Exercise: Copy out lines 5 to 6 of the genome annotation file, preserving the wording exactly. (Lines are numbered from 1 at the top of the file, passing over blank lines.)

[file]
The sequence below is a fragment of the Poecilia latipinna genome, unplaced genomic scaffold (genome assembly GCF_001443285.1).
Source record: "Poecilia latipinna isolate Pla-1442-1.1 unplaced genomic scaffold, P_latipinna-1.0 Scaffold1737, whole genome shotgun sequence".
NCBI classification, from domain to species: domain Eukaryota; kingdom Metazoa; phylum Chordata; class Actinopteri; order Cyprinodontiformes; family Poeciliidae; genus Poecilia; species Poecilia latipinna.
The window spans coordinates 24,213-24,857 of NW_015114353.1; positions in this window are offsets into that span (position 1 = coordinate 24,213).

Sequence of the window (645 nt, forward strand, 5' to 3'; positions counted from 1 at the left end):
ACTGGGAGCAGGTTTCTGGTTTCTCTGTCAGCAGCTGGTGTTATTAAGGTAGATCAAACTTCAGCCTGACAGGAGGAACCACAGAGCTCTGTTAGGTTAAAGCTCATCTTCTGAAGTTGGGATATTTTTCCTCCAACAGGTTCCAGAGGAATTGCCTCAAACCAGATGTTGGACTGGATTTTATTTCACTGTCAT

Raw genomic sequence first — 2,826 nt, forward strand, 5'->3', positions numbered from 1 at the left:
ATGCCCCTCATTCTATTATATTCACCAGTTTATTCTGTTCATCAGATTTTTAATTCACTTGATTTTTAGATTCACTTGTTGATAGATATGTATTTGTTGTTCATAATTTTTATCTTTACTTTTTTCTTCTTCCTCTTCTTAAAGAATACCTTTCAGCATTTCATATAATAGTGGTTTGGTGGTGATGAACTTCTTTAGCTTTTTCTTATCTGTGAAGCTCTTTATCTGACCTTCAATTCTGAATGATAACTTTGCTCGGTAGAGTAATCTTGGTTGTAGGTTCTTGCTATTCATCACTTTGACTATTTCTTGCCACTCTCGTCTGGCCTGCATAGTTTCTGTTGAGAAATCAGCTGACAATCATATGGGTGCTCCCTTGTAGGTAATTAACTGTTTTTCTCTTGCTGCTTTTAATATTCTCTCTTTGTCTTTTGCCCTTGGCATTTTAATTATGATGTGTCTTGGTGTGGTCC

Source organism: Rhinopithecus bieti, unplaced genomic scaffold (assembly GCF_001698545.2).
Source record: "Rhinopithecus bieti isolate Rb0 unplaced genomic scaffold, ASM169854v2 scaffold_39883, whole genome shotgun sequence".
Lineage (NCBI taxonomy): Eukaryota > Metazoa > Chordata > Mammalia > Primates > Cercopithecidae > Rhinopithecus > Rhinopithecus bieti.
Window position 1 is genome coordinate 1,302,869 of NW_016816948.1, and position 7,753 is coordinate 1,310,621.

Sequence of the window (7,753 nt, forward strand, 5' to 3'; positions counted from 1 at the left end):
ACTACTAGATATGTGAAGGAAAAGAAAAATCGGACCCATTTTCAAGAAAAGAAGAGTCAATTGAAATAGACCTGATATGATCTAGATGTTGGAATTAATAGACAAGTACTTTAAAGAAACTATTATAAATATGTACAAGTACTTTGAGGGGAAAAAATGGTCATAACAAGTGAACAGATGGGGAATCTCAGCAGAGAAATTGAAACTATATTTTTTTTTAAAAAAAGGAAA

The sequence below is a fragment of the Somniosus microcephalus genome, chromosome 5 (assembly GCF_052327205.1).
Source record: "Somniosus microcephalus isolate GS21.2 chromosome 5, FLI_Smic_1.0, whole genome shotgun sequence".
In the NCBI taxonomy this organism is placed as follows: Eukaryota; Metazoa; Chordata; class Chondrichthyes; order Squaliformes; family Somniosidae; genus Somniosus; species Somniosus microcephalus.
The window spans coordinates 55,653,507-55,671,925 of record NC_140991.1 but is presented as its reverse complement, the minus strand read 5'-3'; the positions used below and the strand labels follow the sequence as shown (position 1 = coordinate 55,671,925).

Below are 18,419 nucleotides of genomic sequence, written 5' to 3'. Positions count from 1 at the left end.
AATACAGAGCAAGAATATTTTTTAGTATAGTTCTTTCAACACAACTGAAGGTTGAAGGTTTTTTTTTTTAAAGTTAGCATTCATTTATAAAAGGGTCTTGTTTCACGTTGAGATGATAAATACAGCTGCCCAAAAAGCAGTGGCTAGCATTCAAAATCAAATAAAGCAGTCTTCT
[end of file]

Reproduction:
Sequence of the window (645 nt, forward strand, 5' to 3'; positions counted from 1 at the left end):
ACTGGGAGCAGGTTTCTGGTTTCTCTGTCAGCAGCTGGTGTTATTAAGGTAGATCAAACTTCAGCCTGACAGGAGGAACCACAGAGCTCTGTTAGGTTAAAGCTCATCTTCTGAAGTTGGGATATTTTTCCTCCAACAGGTTCCAGAGGAATTGCCTCAAACCAGATGTTGGACTGGATTTTATTTCACTGTCAT